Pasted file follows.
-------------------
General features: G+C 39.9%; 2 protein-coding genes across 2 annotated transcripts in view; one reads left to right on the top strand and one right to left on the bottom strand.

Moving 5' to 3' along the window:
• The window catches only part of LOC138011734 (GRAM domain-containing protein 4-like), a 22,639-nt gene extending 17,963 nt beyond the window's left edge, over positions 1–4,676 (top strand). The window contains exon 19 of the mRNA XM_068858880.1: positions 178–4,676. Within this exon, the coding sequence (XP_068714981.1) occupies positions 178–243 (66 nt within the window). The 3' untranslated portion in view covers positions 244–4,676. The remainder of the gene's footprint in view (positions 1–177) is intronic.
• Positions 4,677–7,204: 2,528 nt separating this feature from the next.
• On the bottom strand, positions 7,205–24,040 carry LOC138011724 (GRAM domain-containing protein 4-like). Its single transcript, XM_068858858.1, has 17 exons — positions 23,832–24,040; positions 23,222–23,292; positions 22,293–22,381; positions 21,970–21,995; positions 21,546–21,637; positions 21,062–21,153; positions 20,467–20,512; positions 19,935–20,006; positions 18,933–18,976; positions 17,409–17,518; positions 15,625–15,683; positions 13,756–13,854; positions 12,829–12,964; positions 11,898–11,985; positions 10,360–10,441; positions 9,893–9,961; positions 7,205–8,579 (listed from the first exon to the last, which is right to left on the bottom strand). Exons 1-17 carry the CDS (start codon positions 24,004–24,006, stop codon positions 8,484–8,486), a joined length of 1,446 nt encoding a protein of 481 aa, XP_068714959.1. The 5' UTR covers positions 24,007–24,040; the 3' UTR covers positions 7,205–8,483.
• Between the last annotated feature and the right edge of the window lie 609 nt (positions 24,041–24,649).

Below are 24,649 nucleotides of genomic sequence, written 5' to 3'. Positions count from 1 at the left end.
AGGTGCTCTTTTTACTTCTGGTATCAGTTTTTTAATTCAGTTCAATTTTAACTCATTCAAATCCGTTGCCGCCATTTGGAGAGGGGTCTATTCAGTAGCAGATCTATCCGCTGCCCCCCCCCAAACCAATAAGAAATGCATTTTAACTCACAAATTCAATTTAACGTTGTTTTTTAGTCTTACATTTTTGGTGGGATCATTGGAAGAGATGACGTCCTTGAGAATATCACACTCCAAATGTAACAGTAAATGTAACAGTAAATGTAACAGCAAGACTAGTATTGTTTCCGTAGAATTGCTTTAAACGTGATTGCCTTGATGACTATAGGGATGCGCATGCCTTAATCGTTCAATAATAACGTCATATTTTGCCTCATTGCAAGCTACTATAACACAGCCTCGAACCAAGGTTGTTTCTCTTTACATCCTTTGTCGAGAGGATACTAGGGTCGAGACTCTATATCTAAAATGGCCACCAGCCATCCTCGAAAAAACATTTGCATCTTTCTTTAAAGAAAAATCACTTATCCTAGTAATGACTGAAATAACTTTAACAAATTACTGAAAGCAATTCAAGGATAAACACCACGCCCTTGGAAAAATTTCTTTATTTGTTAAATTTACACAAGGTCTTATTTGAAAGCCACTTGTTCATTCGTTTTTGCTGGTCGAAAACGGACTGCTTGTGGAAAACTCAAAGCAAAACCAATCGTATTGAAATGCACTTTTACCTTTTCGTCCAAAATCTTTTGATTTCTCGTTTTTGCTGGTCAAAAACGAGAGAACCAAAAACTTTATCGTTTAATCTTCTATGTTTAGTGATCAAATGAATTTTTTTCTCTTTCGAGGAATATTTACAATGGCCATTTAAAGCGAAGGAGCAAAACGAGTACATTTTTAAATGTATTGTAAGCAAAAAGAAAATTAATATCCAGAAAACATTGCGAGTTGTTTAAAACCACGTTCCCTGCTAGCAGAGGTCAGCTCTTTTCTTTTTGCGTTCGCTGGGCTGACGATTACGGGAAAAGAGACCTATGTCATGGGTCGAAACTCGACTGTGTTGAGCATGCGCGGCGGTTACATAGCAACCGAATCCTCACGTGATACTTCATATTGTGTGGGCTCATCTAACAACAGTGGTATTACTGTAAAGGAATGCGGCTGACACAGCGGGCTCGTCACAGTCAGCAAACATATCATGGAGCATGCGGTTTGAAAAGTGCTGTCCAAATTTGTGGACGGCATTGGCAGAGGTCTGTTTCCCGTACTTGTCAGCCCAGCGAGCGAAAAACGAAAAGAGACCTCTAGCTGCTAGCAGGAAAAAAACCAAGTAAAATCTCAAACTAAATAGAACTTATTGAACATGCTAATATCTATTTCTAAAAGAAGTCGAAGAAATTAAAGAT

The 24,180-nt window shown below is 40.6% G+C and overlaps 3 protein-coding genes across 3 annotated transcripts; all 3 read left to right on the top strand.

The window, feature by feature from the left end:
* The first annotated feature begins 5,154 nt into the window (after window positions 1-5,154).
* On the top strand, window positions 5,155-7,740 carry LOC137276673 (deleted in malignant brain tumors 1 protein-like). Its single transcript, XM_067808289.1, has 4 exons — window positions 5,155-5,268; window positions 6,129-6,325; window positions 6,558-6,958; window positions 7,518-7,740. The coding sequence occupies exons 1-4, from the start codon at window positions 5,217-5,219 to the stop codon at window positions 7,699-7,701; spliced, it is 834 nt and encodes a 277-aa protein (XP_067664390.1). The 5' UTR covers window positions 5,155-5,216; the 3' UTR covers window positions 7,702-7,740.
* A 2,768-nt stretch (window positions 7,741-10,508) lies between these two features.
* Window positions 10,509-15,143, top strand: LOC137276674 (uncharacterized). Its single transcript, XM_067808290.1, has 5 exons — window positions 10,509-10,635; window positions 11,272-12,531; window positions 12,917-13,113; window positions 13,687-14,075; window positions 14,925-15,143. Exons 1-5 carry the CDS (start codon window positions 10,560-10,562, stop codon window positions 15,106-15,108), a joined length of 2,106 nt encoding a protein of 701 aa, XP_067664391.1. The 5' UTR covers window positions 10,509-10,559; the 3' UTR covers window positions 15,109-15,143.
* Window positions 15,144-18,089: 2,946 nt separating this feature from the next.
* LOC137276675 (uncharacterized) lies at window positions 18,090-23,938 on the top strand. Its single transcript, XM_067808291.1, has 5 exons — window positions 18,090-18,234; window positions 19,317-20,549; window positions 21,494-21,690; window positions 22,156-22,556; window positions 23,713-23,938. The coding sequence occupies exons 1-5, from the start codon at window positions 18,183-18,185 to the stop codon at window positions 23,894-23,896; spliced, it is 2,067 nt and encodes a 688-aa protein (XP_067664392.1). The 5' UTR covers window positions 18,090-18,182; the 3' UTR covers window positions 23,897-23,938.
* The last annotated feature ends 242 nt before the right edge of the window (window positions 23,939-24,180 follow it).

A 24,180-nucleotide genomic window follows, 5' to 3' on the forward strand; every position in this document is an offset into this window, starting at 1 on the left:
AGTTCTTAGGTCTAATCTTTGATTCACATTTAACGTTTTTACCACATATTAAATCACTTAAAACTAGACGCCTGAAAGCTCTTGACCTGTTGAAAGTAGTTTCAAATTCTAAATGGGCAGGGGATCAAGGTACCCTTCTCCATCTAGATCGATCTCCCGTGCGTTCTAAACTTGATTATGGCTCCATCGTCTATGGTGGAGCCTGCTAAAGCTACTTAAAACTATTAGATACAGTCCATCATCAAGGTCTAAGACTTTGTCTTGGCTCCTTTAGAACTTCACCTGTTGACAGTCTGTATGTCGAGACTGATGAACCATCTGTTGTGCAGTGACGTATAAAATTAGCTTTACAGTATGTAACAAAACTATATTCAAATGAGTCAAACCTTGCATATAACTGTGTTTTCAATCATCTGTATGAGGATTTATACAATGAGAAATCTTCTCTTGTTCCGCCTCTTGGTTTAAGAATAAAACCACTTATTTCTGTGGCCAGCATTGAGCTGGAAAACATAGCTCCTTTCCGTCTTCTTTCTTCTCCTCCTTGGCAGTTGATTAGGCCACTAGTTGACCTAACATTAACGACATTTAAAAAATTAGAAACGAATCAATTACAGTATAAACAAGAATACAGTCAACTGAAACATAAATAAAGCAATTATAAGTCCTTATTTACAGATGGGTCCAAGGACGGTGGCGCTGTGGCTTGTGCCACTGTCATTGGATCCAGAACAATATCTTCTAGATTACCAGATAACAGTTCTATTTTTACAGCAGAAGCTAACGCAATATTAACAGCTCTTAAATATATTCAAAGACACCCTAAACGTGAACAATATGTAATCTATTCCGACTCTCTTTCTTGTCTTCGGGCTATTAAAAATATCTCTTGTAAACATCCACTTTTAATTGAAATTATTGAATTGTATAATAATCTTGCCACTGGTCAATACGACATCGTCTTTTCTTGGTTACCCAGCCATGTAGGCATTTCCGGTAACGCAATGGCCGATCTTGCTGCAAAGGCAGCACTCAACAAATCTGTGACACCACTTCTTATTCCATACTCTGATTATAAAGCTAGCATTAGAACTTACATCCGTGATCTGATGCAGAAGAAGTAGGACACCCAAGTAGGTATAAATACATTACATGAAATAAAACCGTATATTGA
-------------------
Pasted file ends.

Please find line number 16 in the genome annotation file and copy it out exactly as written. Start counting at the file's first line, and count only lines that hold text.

* LOC137276675 (uncharacterized) lies at window positions 18,090-23,938 on the top strand. Its single transcript, XM_067808291.1, has 5 exons — window positions 18,090-18,234; window positions 19,317-20,549; window positions 21,494-21,690; window positions 22,156-22,556; window positions 23,713-23,938. The coding sequence occupies exons 1-5, from the start codon at window positions 18,183-18,185 to the stop codon at window positions 23,894-23,896; spliced, it is 2,067 nt and encodes a 688-aa protein (XP_067664392.1). The 5' UTR covers window positions 18,090-18,182; the 3' UTR covers window positions 23,897-23,938.